DEPOE BAY — A larger-than-life figure in “The World’s Smallest Harbor” passed away Saturday, May 30, after battling recent health problems.
Acquaintances of Jan “Pogo” Robison, 67, report the former Depoe Bay city councilman died at Oregon Health Sciences Center in Portland. A lifelong resident of Depoe Bay, Robison was a skilled seaman who grew up decking for his father, Fred Sr., aboard the “Jimco,” a famous charter fishing vessel. After graduating from Taft High School, Robison worked in the Alaska king crab fishery on the vessel “King and Wing” and later aboard draggers, then went on to join the U.S. Army. After his service, Robison settled into a career as a bridge worker and building contractor, later joining the maintenance staff at the City of Depoe Bay from which he retired about two years ago.
Robison’s point of view was welcome at city hall where his marine expertise led him to key positions on the harbor commission and city council. His efforts helped create what mariners hail as one of the best ports on the Oregon coast.
“Pogo was quite the character,” recalled boyhood friend Neal Taunton, a Depoe Bay resident who still operates boats in Alaska. “He was very friendly and always good for putting his two cents in. He loved the town and put everything into it.”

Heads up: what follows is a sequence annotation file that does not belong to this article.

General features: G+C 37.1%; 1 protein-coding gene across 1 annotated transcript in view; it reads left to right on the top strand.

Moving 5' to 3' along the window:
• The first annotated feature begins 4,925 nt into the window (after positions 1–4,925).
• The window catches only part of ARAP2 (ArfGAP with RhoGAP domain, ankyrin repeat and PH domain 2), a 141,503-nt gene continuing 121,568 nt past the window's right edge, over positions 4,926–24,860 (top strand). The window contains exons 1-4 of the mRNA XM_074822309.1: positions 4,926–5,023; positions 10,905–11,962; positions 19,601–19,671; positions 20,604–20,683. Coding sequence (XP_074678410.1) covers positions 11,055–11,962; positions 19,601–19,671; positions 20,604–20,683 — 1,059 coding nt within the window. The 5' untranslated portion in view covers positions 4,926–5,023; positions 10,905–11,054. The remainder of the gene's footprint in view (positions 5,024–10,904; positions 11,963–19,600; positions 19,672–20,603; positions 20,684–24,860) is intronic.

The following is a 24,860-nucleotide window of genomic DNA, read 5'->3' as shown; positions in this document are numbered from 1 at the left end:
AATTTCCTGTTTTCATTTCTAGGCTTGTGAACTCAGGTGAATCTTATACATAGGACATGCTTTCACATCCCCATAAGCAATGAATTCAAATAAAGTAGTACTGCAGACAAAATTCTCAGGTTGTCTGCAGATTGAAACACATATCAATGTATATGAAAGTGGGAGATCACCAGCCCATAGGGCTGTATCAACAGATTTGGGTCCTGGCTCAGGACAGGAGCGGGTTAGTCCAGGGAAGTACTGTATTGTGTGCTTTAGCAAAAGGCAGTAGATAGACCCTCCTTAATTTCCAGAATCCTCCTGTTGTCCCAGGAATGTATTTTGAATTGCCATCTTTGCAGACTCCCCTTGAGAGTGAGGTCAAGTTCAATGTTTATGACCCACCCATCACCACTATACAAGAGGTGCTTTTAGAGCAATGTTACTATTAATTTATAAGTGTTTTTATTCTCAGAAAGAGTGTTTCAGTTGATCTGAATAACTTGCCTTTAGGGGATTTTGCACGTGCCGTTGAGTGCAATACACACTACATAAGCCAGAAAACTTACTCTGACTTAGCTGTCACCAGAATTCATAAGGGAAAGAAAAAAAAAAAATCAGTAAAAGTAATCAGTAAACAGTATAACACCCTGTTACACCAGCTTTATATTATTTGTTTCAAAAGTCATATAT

As a city worker, Robison was faithful as a clock. While making his rounds he would often crack the door of the local bank just to check up on the staff and say, “How’s everybody doing?” He often visited the charter operation run by his brother, Lars, aboard his Harley Davidson motorcycle.
Robison was the son of the late Fred and Bev Robison (later Poling). He left five siblings including brothers Fred Jr. (Beanie) and Lars, and sisters Suzi, Krista and Liz. A committed bachelor, Pogo never married but is survived by a companion of 15 years.
Dave Debelloy, skipper of the charter vessel Enterprise in Newport, was another lifelong friend of Robison.
“We all miss him,” he remarked. “He always had this saying whenever we lost a fiend, ‘Nobody gets out alive.’ And then he’d add, ‘It’s got to be good on the other side because nobody’s ever come back.’”